European energy policy is largely determined by Brussels and implemented by individual member states, but integral to improving European energy security are joint plans to turn Italy into Southern Europe’s energy hub.
It would be fed by pipeline natural gas from North Africa and Caspian Sea gas fields, LNG by tanker from the Middle East, and ultimately from the Eastern Mediterranean for onward despatch to markets in Central Europe and the Balkans.
Italy’s partially privatized gas transmission system operator, Società Nazionale Metanodotti (SNAM), is crucial to meet domestic and Europe’s long-term economic, energy and environmental ambitions.
SNAM is responsible for transmission and distribution of natural gas throughout Italy, as well as construction of pipelines. With a market capitalisation of $16.3 billion (€13.9 billion) and an operating income of ($1.53 billion (€1.3 billion) in December 2016 it is roughly equivalent in size to Spain’s Enagas and the U.K.’s National Grid.
SNAM subsidiaries operate in Austria (TAG and GCA), France (Teréga) and the United Kingdom (Interconnector UK). SNAM is one of the main shareholders of the Trans Adriatic Pipeline (TAP) and is, therefore, the company most involved in projects for the creation of the Energy Union.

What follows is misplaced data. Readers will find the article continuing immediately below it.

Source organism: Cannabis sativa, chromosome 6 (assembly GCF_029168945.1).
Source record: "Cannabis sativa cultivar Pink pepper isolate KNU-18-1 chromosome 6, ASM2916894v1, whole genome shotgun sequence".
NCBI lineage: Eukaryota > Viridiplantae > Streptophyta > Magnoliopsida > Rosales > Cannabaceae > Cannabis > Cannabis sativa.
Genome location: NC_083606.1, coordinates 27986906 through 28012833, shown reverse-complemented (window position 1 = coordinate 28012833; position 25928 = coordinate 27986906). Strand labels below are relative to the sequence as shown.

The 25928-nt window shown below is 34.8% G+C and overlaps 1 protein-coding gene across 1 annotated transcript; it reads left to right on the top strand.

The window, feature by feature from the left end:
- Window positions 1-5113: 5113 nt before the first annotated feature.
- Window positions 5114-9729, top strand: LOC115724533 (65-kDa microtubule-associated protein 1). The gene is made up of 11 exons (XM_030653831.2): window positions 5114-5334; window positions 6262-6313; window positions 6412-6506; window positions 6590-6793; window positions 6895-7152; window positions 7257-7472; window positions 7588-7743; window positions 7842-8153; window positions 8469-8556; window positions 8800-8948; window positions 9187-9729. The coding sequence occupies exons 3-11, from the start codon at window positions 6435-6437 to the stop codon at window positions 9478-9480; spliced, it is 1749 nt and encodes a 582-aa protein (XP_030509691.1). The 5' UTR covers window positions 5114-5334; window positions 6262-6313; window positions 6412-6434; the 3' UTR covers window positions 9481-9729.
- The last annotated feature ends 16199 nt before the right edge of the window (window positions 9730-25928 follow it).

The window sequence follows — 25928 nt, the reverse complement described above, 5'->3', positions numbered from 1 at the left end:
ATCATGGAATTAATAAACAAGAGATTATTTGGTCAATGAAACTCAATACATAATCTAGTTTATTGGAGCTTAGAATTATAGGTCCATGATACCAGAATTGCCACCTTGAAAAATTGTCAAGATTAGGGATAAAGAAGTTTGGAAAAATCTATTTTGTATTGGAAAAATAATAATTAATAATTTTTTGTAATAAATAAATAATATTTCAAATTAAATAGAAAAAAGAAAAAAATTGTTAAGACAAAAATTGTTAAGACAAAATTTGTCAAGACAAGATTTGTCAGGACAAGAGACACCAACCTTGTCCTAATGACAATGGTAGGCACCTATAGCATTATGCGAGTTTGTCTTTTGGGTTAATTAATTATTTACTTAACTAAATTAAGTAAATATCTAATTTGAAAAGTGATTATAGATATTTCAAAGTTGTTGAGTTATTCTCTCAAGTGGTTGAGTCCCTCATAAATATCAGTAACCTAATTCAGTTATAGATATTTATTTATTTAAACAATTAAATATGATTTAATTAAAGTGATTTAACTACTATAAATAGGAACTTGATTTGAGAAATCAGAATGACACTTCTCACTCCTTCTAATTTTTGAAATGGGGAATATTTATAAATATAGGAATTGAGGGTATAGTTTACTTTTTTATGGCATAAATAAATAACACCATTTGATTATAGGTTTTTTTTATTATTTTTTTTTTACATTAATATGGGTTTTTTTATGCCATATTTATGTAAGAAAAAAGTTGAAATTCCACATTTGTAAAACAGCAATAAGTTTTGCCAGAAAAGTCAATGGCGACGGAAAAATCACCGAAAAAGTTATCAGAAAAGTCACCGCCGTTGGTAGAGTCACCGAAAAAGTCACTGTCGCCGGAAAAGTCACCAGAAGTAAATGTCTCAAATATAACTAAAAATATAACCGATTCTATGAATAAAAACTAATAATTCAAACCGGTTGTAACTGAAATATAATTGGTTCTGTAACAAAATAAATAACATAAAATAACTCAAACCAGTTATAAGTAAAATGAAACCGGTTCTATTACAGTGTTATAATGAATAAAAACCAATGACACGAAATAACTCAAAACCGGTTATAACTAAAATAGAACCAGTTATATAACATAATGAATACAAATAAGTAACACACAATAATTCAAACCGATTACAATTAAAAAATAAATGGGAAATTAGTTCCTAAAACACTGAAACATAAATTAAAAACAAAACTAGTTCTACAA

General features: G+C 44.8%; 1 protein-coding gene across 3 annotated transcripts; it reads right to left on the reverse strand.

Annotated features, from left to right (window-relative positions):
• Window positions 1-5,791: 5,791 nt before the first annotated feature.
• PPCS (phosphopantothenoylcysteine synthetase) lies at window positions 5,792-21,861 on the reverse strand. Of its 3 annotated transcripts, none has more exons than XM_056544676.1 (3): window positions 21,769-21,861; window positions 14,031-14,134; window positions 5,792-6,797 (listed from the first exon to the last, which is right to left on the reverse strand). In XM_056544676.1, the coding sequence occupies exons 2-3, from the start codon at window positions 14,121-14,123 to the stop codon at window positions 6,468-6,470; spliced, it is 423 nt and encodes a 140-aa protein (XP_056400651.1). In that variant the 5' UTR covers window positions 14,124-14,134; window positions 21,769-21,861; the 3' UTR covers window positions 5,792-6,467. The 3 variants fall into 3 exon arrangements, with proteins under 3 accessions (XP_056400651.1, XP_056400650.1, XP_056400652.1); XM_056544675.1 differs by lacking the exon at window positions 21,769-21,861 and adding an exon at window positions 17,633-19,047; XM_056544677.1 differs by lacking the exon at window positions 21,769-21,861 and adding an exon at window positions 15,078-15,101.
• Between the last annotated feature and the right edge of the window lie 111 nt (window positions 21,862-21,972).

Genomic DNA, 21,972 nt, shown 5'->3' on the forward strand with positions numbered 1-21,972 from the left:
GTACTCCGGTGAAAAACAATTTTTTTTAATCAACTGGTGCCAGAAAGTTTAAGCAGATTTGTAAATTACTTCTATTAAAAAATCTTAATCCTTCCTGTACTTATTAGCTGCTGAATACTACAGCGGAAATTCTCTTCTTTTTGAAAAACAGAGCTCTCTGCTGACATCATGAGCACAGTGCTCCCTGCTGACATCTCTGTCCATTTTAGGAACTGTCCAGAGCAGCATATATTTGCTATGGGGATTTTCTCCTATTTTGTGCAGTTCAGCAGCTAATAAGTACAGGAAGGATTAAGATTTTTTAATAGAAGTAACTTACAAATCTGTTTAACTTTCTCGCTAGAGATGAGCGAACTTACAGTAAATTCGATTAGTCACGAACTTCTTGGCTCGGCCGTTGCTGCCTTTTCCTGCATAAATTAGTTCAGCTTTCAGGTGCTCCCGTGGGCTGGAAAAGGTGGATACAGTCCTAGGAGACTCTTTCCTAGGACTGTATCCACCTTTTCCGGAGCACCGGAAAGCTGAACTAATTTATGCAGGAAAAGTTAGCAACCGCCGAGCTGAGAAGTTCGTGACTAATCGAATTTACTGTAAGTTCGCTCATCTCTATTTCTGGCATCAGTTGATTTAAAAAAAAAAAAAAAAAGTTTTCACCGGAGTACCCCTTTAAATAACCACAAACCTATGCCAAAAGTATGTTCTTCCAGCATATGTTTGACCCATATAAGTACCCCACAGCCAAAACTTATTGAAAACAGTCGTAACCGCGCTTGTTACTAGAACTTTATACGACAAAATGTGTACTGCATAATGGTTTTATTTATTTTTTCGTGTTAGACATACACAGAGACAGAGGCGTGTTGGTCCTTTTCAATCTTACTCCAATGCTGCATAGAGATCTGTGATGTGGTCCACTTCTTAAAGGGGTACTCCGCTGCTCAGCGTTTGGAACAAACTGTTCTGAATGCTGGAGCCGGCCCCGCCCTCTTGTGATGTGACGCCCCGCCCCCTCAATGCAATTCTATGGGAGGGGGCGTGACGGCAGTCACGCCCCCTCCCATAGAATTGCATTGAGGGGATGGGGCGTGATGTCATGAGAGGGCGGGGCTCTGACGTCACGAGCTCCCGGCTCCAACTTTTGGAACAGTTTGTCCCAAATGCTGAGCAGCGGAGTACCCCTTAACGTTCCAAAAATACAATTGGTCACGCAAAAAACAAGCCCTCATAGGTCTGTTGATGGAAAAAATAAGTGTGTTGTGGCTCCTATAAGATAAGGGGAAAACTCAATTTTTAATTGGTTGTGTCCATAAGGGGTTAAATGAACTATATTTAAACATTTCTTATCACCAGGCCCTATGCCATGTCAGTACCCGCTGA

With little in the way of fossil fuels of its own, Italy is reliant on natural gas imports for about 90% of its needs and is highly dependent on Russia, Algeria and Libya. Second to crude oil, natural gas currently provides about 36% of Italy’s primary energy needs and LNG just 2%.
To boost and diversify supplies of gas, Italy has built three LNG import facilities providing easy access to gas fields in Egypt, Israel, the U.S. and Qatar and is involved in the construction of the Trans Adriatic Pipeline (TAP) to gain direct access to gas fields in the Caspian Sea (Figure 1). Read More https://pgjonline.com/magazine/2018/august-2018-vol-245-no-7/features/italian-energy-hub-seen-as-key-to-eu-goals